Soybeans, corn fall further on weather forecasts
Soybeans were sharply lower on fund and technical selling. Parts of the Midwest and Plains are seeing rain to start the week, with more on the way for some areas. The USDA says 52% of U.S. soybeans are in good to excellent condition, 2% lower than last week, with 83% blooming and 50% at the pod setting stage, both faster than average. China bought 132,000 tons of new crop U.S. beans, the fifth of the last six business days with an announced sale. The running total is 1,919,460 tons, all for 2023/24 delivery, after September 1st, with a big chunk of that to unknown destinations. If those purchases aren’t canceled, at least some of that will head to China next marketing year. The Philippines Monday bought 183,200 tons of 2023/24 U.S. bean meal, for delivery after October 1st, as the U.S. continues to fill at least part of the vacuum left by Argentina after their much smaller 2023 crop. Export inspections last week were above the week before, but below a year ago, mainly to Mexico and Japan. Shipments to China were routine, reflecting Beijing’s recent reliance on Brazil for beans. Soybean meal and oil were lower, following the lead of beans. Bean oil had additional pressure from a recent drop in palm oil.
Corn was sharply lower on fund and technical selling. Corn is watching the weather ahead of the USDA’s first field survey-based yield guess of the season on Friday, August 11th. As of Sunday, 55% of the crop is rated good to excellent, down 2%, with 84% of the crop silking, compared to 82% on average, and 29% at the dough making stage, matching the normal pace. Export demand for U.S. corn remains slow, but ethanol margins are solid. Brazil has a big chunk of the global corn market and could assume more of the market share with a lot of uncertainties about exports from Ukraine. China has been a big customer of both Brazil and Ukraine. U.S. export inspections last week were higher than the previous week, but lower than last year, primarily to Mexico and Japan. Harvest of Brazil’s second crop is ongoing, with an updated outlook from Brazil’s government scheduled for August 10th. Argentina’s corn exports have reportedly picked up steam following a currency devaluation by Buenos Aires.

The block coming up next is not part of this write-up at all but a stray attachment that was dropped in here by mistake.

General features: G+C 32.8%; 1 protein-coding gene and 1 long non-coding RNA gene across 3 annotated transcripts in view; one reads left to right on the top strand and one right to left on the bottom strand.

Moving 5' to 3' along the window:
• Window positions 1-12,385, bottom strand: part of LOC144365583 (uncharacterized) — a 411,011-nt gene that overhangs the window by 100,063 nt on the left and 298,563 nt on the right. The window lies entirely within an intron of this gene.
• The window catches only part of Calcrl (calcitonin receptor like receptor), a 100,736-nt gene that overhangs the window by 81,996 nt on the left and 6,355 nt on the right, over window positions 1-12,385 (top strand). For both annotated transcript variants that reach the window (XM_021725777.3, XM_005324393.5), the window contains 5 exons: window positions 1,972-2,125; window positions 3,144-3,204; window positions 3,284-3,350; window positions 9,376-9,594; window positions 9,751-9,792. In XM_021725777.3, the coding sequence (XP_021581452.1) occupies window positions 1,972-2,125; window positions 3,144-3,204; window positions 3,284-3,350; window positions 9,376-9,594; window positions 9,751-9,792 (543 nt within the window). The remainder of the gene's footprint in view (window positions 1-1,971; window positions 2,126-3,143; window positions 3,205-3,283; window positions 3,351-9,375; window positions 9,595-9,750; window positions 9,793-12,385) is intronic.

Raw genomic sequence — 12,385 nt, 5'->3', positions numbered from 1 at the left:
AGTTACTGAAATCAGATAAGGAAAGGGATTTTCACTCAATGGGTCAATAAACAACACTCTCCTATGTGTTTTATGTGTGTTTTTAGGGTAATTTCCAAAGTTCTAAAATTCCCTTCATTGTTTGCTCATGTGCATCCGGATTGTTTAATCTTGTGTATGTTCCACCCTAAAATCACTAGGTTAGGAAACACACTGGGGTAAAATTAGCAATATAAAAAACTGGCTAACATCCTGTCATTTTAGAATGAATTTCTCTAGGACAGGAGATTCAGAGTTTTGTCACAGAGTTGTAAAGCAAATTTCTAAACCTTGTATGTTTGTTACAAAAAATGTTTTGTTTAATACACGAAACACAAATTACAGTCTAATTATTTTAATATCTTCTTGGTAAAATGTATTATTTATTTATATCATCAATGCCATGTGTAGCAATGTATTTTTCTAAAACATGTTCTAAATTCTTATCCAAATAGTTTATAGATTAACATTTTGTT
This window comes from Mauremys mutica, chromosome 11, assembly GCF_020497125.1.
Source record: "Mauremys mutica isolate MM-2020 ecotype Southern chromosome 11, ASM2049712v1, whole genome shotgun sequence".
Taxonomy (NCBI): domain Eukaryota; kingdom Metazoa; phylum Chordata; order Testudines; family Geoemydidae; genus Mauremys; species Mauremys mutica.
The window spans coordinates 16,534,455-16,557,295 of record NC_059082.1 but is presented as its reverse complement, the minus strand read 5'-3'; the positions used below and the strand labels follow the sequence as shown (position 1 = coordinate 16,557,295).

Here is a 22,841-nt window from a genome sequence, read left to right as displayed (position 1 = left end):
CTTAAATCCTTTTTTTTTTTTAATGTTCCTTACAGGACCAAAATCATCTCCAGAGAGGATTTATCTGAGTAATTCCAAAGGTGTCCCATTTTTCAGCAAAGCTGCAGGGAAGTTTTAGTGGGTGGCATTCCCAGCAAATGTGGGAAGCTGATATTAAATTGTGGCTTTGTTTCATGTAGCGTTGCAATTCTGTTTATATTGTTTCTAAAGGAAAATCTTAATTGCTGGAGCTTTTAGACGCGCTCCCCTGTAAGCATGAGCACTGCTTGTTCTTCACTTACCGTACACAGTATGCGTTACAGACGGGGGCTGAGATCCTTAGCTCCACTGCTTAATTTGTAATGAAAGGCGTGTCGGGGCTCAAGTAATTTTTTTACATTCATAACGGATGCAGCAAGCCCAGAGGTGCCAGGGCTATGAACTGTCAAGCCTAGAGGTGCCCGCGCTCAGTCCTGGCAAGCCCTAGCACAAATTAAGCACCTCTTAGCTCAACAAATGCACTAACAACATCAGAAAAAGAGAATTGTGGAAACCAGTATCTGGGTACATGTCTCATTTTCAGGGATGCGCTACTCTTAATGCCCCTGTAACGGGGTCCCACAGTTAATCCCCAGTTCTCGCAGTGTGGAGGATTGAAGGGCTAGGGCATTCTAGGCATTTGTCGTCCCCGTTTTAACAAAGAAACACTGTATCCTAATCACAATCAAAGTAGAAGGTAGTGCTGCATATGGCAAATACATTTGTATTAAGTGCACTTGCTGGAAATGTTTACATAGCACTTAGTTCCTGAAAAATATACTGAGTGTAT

The wheat complex was sharply lower on fund and technical selling. A spring wheat crop tour showed lower than a year ago yields in the northern Plains, but the numbers were still mostly better than expected. For spring wheat, 42% of the crop is rated good to excellent, a drop of 7%, with 97% and 2% harvested, both behind average. For winter wheat, 80% of the crop is harvested, compared to the five-year average of 83%. The trade is also watching weather in Canada, India, and Australia. Russia continues to hold the upper hand on the export market, due to price, while Ukraine’s exports have dried up, at least through the Black Sea, following the collapse of the grain trade pact governing movement. The European Union is continuing to explore alternative avenues to ship grain from Ukraine. U.S. export inspections were up on the week and the year, with China and Mexico leading the way.